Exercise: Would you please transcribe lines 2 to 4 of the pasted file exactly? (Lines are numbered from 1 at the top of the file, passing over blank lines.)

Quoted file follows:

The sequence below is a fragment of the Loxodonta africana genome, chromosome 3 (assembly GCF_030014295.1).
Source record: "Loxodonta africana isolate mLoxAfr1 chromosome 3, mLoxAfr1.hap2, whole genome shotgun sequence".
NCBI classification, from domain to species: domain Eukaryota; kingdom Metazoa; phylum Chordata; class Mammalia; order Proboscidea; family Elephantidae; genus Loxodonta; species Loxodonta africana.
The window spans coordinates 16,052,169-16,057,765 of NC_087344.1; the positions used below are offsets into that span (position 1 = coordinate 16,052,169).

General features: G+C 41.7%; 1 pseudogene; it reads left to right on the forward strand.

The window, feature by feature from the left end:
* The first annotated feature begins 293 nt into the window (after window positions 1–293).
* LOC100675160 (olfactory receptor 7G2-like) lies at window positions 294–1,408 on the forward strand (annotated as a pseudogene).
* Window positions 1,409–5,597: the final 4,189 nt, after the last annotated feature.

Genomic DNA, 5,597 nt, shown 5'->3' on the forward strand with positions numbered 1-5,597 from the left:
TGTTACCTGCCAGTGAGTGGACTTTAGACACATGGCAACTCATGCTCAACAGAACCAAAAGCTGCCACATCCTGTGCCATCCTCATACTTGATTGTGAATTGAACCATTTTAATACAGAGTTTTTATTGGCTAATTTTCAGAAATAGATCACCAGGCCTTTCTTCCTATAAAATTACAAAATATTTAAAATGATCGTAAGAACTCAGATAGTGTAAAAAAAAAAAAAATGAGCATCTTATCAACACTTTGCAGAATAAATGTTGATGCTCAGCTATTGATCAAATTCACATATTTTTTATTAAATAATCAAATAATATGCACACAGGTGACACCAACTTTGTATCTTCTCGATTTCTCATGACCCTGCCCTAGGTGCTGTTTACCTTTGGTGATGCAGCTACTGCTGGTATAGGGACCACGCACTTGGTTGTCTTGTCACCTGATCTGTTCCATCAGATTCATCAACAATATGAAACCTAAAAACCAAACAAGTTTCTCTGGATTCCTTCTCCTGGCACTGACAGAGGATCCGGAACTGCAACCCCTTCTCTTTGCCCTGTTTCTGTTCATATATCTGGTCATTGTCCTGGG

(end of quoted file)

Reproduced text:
Source record: "Loxodonta africana isolate mLoxAfr1 chromosome 3, mLoxAfr1.hap2, whole genome shotgun sequence".
NCBI classification, from domain to species: domain Eukaryota; kingdom Metazoa; phylum Chordata; class Mammalia; order Proboscidea; family Elephantidae; genus Loxodonta; species Loxodonta africana.
The window spans coordinates 16,052,169-16,057,765 of NC_087344.1; the positions used below are offsets into that span (position 1 = coordinate 16,052,169).